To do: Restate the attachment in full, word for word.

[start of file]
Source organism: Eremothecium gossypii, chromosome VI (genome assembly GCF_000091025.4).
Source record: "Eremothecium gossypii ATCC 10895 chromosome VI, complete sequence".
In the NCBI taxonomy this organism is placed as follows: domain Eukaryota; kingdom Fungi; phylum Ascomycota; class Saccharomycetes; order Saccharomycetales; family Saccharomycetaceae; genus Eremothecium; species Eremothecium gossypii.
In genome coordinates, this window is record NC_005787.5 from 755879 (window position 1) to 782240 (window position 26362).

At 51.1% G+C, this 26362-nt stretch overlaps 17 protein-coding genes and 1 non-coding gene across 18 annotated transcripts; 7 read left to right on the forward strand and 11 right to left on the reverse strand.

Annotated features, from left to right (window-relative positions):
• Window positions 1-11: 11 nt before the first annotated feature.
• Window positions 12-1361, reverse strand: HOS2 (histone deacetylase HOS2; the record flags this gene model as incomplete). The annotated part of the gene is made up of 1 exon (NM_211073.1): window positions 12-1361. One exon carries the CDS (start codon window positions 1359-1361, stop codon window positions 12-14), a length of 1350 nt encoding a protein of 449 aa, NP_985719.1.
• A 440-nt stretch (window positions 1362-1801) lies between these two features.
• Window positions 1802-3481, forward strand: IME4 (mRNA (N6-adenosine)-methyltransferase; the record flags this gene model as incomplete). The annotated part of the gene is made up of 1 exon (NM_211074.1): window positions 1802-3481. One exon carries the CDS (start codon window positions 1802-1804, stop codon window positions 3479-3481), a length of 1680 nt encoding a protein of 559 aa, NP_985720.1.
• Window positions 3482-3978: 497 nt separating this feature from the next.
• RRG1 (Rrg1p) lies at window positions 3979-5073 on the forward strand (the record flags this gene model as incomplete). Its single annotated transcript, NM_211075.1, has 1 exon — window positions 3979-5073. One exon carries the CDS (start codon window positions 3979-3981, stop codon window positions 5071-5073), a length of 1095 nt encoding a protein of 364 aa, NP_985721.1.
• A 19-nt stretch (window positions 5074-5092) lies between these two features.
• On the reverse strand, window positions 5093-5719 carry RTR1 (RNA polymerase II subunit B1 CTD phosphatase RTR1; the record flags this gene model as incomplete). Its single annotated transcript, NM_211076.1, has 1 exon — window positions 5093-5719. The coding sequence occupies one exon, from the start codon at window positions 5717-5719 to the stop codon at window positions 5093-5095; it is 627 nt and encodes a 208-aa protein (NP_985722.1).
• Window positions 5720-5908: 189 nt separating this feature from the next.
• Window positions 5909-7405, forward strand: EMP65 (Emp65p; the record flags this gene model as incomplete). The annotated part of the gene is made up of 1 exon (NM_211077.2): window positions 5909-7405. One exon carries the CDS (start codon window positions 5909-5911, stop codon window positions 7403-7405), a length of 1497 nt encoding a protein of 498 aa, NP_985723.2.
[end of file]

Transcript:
Source organism: Eremothecium gossypii, chromosome VI (genome assembly GCF_000091025.4).
Source record: "Eremothecium gossypii ATCC 10895 chromosome VI, complete sequence".
In the NCBI taxonomy this organism is placed as follows: domain Eukaryota; kingdom Fungi; phylum Ascomycota; class Saccharomycetes; order Saccharomycetales; family Saccharomycetaceae; genus Eremothecium; species Eremothecium gossypii.
In genome coordinates, this window is record NC_005787.5 from 755879 (window position 1) to 782240 (window position 26362).

At 51.1% G+C, this 26362-nt stretch overlaps 17 protein-coding genes and 1 non-coding gene across 18 annotated transcripts; 7 read left to right on the forward strand and 11 right to left on the reverse strand.

Annotated features, from left to right (window-relative positions):
• Window positions 1-11: 11 nt before the first annotated feature.
• Window positions 12-1361, reverse strand: HOS2 (histone deacetylase HOS2; the record flags this gene model as incomplete). The annotated part of the gene is made up of 1 exon (NM_211073.1): window positions 12-1361. One exon carries the CDS (start codon window positions 1359-1361, stop codon window positions 12-14), a length of 1350 nt encoding a protein of 449 aa, NP_985719.1.
• A 440-nt stretch (window positions 1362-1801) lies between these two features.
• Window positions 1802-3481, forward strand: IME4 (mRNA (N6-adenosine)-methyltransferase; the record flags this gene model as incomplete). The annotated part of the gene is made up of 1 exon (NM_211074.1): window positions 1802-3481. One exon carries the CDS (start codon window positions 1802-1804, stop codon window positions 3479-3481), a length of 1680 nt encoding a protein of 559 aa, NP_985720.1.
• Window positions 3482-3978: 497 nt separating this feature from the next.
• RRG1 (Rrg1p) lies at window positions 3979-5073 on the forward strand (the record flags this gene model as incomplete). Its single annotated transcript, NM_211075.1, has 1 exon — window positions 3979-5073. One exon carries the CDS (start codon window positions 3979-3981, stop codon window positions 5071-5073), a length of 1095 nt encoding a protein of 364 aa, NP_985721.1.
• A 19-nt stretch (window positions 5074-5092) lies between these two features.
• On the reverse strand, window positions 5093-5719 carry RTR1 (RNA polymerase II subunit B1 CTD phosphatase RTR1; the record flags this gene model as incomplete). Its single annotated transcript, NM_211076.1, has 1 exon — window positions 5093-5719. The coding sequence occupies one exon, from the start codon at window positions 5717-5719 to the stop codon at window positions 5093-5095; it is 627 nt and encodes a 208-aa protein (NP_985722.1).
• Window positions 5720-5908: 189 nt separating this feature from the next.
• Window positions 5909-7405, forward strand: EMP65 (Emp65p; the record flags this gene model as incomplete). The annotated part of the gene is made up of 1 exon (NM_211077.2): window positions 5909-7405. One exon carries the CDS (start codon window positions 5909-5911, stop codon window positions 7403-7405), a length of 1497 nt encoding a protein of 498 aa, NP_985723.2.